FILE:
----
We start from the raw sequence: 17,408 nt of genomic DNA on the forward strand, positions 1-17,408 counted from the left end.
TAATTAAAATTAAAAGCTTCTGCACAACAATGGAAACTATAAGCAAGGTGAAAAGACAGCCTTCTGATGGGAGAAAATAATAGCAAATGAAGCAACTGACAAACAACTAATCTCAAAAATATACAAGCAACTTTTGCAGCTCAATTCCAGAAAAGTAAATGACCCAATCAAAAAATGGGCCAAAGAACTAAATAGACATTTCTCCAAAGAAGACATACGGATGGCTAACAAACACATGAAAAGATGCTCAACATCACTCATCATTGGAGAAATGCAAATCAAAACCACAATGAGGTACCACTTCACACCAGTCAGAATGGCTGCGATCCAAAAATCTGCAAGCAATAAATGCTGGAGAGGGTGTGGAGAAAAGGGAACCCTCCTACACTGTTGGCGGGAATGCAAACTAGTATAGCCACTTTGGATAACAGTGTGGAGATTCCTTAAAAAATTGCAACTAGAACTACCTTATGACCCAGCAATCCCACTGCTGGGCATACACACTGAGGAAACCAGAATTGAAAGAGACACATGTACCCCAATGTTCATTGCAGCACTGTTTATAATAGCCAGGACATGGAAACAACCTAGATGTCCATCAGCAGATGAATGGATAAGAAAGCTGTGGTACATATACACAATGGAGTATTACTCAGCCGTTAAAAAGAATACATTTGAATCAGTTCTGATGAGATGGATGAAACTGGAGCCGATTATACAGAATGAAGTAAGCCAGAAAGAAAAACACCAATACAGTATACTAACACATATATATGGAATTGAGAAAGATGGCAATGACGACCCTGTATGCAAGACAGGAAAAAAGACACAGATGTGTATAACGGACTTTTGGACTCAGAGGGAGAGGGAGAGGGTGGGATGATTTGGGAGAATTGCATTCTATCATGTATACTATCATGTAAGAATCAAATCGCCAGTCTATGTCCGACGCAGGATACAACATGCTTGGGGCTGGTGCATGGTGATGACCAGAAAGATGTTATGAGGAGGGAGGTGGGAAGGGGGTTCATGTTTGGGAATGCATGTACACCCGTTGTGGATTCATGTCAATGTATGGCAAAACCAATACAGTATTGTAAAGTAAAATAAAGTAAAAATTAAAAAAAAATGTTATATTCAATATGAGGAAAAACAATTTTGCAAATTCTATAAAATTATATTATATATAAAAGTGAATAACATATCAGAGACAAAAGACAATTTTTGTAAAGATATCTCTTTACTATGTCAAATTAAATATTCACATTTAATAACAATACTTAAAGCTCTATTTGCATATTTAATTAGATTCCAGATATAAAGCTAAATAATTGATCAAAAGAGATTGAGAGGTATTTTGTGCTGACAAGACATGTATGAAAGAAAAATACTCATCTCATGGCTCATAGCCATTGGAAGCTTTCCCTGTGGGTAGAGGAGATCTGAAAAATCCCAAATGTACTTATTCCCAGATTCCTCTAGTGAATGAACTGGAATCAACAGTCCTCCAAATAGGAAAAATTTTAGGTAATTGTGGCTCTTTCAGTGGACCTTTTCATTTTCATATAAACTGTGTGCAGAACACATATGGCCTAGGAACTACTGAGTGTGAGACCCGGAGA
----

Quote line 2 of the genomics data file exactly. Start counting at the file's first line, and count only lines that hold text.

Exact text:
TAATTAAAATTAAAAGCTTCTGCACAACAATGGAAACTATAAGCAAGGTGAAAAGACAGCCTTCTGATGGGAGAAAATAATAGCAAATGAAGCAACTGACAAACAACTAATCTCAAAAATATACAAGCAACTTTTGCAGCTCAATTCCAGAAAAGTAAATGACCCAATCAAAAAATGGGCCAAAGAACTAAATAGACATTTCTCCAAAGAAGACATACGGATGGCTAACAAACACATGAAAAGATGCTCAACATCACTCATCATTGGAGAAATGCAAATCAAAACCACAATGAGGTACCACTTCACACCAGTCAGAATGGCTGCGATCCAAAAATCTGCAAGCAATAAATGCTGGAGAGGGTGTGGAGAAAAGGGAACCCTCCTACACTGTTGGCGGGAATGCAAACTAGTATAGCCACTTTGGATAACAGTGTGGAGATTCCTTAAAAAATTGCAACTAGAACTACCTTATGACCCAGCAATCCCACTGCTGGGCATACACACTGAGGAAACCAGAATTGAAAGAGACACATGTACCCCAATGTTCATTGCAGCACTGTTTATAATAGCCAGGACATGGAAACAACCTAGATGTCCATCAGCAGATGAATGGATAAGAAAGCTGTGGTACATATACACAATGGAGTATTACTCAGCCGTTAAAAAGAATACATTTGAATCAGTTCTGATGAGATGGATGAAACTGGAGCCGATTATACAGAATGAAGTAAGCCAGAAAGAAAAACACCAATACAGTATACTAACACATATATATGGAATTGAGAAAGATGGCAATGACGACCCTGTATGCAAGACAGGAAAAAAGACACAGATGTGTATAACGGACTTTTGGACTCAGAGGGAGAGGGAGAGGGTGGGATGATTTGGGAGAATTGCATTCTATCATGTATACTATCATGTAAGAATCAAATCGCCAGTCTATGTCCGACGCAGGATACAACATGCTTGGGGCTGGTGCATGGTGATGACCAGAAAGATGTTATGAGGAGGGAGGTGGGAAGGGGGTTCATGTTTGGGAATGCATGTACACCCGTTGTGGATTCATGTCAATGTATGGCAAAACCAATACAGTATTGTAAAGTAAAATAAAGTAAAAATTAAAAAAAAATGTTATATTCAATATGAGGAAAAACAATTTTGCAAATTCTATAAAATTATATTATATATAAAAGTGAATAACATATCAGAGACAAAAGACAATTTTTGTAAAGATATCTCTTTACTATGTCAAATTAAATATTCACATTTAATAACAATACTTAAAGCTCTATTTGCATATTTAATTAGATTCCAGATATAAAGCTAAATAATTGATCAAAAGAGATTGAGAGGTATTTTGTGCTGACAAGACATGTATGAAAGAAAAATACTCATCTCATGGCTCATAGCCATTGGAAGCTTTCCCTGTGGGTAGAGGAGATCTGAAAAATCCCAAATGTACTTATTCCCAGATTCCTCTAGTGAATGAACTGGAATCAACAGTCCTCCAAATAGGAAAAATTTTAGGTAATTGTGGCTCTTTCAGTGGACCTTTTCATTTTCATATAAACTGTGTGCAGAACACATATGGCCTAGGAACTACTGAGTGTGAGACCCGGAGA